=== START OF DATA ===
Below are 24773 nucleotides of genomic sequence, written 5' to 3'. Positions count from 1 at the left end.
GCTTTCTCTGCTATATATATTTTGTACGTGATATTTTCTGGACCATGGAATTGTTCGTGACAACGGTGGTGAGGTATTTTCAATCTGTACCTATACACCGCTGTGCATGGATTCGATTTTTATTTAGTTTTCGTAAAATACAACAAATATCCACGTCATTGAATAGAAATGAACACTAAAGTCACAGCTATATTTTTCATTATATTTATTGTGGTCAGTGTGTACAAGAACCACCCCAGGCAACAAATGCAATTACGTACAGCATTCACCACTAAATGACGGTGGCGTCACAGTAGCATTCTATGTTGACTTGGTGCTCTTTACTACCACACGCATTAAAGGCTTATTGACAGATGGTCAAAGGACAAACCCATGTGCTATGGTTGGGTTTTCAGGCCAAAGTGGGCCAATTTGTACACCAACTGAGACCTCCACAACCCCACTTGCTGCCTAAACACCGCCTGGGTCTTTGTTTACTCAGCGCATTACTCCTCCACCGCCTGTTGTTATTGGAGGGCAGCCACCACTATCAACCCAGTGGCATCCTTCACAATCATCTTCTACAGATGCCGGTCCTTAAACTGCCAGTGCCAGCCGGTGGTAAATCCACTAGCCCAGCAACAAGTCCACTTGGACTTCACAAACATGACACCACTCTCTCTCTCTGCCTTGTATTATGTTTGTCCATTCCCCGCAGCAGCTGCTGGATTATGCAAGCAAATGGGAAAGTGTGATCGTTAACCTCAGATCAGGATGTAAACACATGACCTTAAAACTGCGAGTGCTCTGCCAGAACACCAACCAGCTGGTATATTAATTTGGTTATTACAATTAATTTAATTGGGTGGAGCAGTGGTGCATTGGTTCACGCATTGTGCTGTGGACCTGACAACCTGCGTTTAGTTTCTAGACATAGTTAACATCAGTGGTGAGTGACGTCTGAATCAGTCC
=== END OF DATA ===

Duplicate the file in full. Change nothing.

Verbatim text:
Below are 24773 nucleotides of genomic sequence, written 5' to 3'. Positions count from 1 at the left end.
GCTTTCTCTGCTATATATATTTTGTACGTGATATTTTCTGGACCATGGAATTGTTCGTGACAACGGTGGTGAGGTATTTTCAATCTGTACCTATACACCGCTGTGCATGGATTCGATTTTTATTTAGTTTTCGTAAAATACAACAAATATCCACGTCATTGAATAGAAATGAACACTAAAGTCACAGCTATATTTTTCATTATATTTATTGTGGTCAGTGTGTACAAGAACCACCCCAGGCAACAAATGCAATTACGTACAGCATTCACCACTAAATGACGGTGGCGTCACAGTAGCATTCTATGTTGACTTGGTGCTCTTTACTACCACACGCATTAAAGGCTTATTGACAGATGGTCAAAGGACAAACCCATGTGCTATGGTTGGGTTTTCAGGCCAAAGTGGGCCAATTTGTACACCAACTGAGACCTCCACAACCCCACTTGCTGCCTAAACACCGCCTGGGTCTTTGTTTACTCAGCGCATTACTCCTCCACCGCCTGTTGTTATTGGAGGGCAGCCACCACTATCAACCCAGTGGCATCCTTCACAATCATCTTCTACAGATGCCGGTCCTTAAACTGCCAGTGCCAGCCGGTGGTAAATCCACTAGCCCAGCAACAAGTCCACTTGGACTTCACAAACATGACACCACTCTCTCTCTCTGCCTTGTATTATGTTTGTCCATTCCCCGCAGCAGCTGCTGGATTATGCAAGCAAATGGGAAAGTGTGATCGTTAACCTCAGATCAGGATGTAAACACATGACCTTAAAACTGCGAGTGCTCTGCCAGAACACCAACCAGCTGGTATATTAATTTGGTTATTACAATTAATTTAATTGGGTGGAGCAGTGGTGCATTGGTTCACGCATTGTGCTGTGGACCTGACAACCTGCGTTTAGTTTCTAGACATAGTTAACATCAGTGGTGAGTGACGTCTGAATCAGTCC